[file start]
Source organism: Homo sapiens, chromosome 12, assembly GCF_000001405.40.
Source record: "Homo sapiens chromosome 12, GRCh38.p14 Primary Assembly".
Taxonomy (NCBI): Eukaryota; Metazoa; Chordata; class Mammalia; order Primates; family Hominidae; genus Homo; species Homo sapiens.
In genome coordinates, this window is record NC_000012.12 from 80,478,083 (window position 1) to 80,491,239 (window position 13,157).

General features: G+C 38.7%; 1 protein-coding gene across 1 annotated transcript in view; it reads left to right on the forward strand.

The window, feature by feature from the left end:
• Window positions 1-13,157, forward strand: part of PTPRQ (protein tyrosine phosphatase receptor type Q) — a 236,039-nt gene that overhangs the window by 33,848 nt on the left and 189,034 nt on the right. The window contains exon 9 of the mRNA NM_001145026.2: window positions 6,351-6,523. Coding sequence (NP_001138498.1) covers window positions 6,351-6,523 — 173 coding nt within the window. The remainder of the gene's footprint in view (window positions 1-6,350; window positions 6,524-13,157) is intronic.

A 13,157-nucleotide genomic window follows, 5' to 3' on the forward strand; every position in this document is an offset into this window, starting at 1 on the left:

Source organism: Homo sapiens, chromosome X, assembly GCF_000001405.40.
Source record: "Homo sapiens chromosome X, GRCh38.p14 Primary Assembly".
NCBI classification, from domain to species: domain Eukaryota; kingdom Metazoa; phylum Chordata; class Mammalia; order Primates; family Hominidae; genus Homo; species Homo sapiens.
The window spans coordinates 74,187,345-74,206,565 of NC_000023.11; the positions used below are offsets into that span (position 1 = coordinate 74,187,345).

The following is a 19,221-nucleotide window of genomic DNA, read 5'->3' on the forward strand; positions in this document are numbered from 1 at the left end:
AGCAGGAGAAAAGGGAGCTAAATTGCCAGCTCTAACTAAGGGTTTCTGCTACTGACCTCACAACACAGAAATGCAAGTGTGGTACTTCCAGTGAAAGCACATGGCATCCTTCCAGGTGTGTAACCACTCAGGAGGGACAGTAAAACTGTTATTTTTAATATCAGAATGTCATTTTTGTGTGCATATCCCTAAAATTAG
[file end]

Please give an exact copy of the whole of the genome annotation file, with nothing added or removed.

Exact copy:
Source organism: Homo sapiens, chromosome 12, assembly GCF_000001405.40.
Source record: "Homo sapiens chromosome 12, GRCh38.p14 Primary Assembly".
Taxonomy (NCBI): Eukaryota; Metazoa; Chordata; class Mammalia; order Primates; family Hominidae; genus Homo; species Homo sapiens.
In genome coordinates, this window is record NC_000012.12 from 80,478,083 (window position 1) to 80,491,239 (window position 13,157).

General features: G+C 38.7%; 1 protein-coding gene across 1 annotated transcript in view; it reads left to right on the forward strand.

The window, feature by feature from the left end:
• Window positions 1-13,157, forward strand: part of PTPRQ (protein tyrosine phosphatase receptor type Q) — a 236,039-nt gene that overhangs the window by 33,848 nt on the left and 189,034 nt on the right. The window contains exon 9 of the mRNA NM_001145026.2: window positions 6,351-6,523. Coding sequence (NP_001138498.1) covers window positions 6,351-6,523 — 173 coding nt within the window. The remainder of the gene's footprint in view (window positions 1-6,350; window positions 6,524-13,157) is intronic.

A 13,157-nucleotide genomic window follows, 5' to 3' on the forward strand; every position in this document is an offset into this window, starting at 1 on the left:

Source organism: Homo sapiens, chromosome X, assembly GCF_000001405.40.
Source record: "Homo sapiens chromosome X, GRCh38.p14 Primary Assembly".
NCBI classification, from domain to species: domain Eukaryota; kingdom Metazoa; phylum Chordata; class Mammalia; order Primates; family Hominidae; genus Homo; species Homo sapiens.
The window spans coordinates 74,187,345-74,206,565 of NC_000023.11; the positions used below are offsets into that span (position 1 = coordinate 74,187,345).

The following is a 19,221-nucleotide window of genomic DNA, read 5'->3' on the forward strand; positions in this document are numbered from 1 at the left end:
AGCAGGAGAAAAGGGAGCTAAATTGCCAGCTCTAACTAAGGGTTTCTGCTACTGACCTCACAACACAGAAATGCAAGTGTGGTACTTCCAGTGAAAGCACATGGCATCCTTCCAGGTGTGTAACCACTCAGGAGGGACAGTAAAACTGTTATTTTTAATATCAGAATGTCATTTTTGTGTGCATATCCCTAAAATTAG